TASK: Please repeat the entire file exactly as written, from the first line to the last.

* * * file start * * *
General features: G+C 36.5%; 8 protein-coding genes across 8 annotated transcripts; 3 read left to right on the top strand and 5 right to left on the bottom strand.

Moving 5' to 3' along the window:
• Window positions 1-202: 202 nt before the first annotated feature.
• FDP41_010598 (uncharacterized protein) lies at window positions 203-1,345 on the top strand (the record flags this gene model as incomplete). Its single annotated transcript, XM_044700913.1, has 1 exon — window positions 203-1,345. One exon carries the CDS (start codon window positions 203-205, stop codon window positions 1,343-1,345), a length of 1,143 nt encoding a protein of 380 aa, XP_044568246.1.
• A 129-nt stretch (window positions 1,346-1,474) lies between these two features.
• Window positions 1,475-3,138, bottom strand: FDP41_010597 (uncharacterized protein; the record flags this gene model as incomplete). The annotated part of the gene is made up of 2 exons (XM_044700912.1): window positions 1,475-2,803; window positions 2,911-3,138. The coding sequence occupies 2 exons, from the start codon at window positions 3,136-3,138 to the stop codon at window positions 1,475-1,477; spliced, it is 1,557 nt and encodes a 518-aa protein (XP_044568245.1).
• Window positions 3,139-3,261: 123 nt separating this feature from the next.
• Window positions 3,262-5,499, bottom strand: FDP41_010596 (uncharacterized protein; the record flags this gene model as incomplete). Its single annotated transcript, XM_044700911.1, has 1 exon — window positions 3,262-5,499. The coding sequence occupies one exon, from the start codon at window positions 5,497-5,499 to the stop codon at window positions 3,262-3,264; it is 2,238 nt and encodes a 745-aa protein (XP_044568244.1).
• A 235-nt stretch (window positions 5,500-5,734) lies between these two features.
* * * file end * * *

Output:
General features: G+C 36.5%; 8 protein-coding genes across 8 annotated transcripts; 3 read left to right on the top strand and 5 right to left on the bottom strand.

Moving 5' to 3' along the window:
• Window positions 1-202: 202 nt before the first annotated feature.
• FDP41_010598 (uncharacterized protein) lies at window positions 203-1,345 on the top strand (the record flags this gene model as incomplete). Its single annotated transcript, XM_044700913.1, has 1 exon — window positions 203-1,345. One exon carries the CDS (start codon window positions 203-205, stop codon window positions 1,343-1,345), a length of 1,143 nt encoding a protein of 380 aa, XP_044568246.1.
• A 129-nt stretch (window positions 1,346-1,474) lies between these two features.
• Window positions 1,475-3,138, bottom strand: FDP41_010597 (uncharacterized protein; the record flags this gene model as incomplete). The annotated part of the gene is made up of 2 exons (XM_044700912.1): window positions 1,475-2,803; window positions 2,911-3,138. The coding sequence occupies 2 exons, from the start codon at window positions 3,136-3,138 to the stop codon at window positions 1,475-1,477; spliced, it is 1,557 nt and encodes a 518-aa protein (XP_044568245.1).
• Window positions 3,139-3,261: 123 nt separating this feature from the next.
• Window positions 3,262-5,499, bottom strand: FDP41_010596 (uncharacterized protein; the record flags this gene model as incomplete). Its single annotated transcript, XM_044700911.1, has 1 exon — window positions 3,262-5,499. The coding sequence occupies one exon, from the start codon at window positions 5,497-5,499 to the stop codon at window positions 3,262-3,264; it is 2,238 nt and encodes a 745-aa protein (XP_044568244.1).
• A 235-nt stretch (window positions 5,500-5,734) lies between these two features.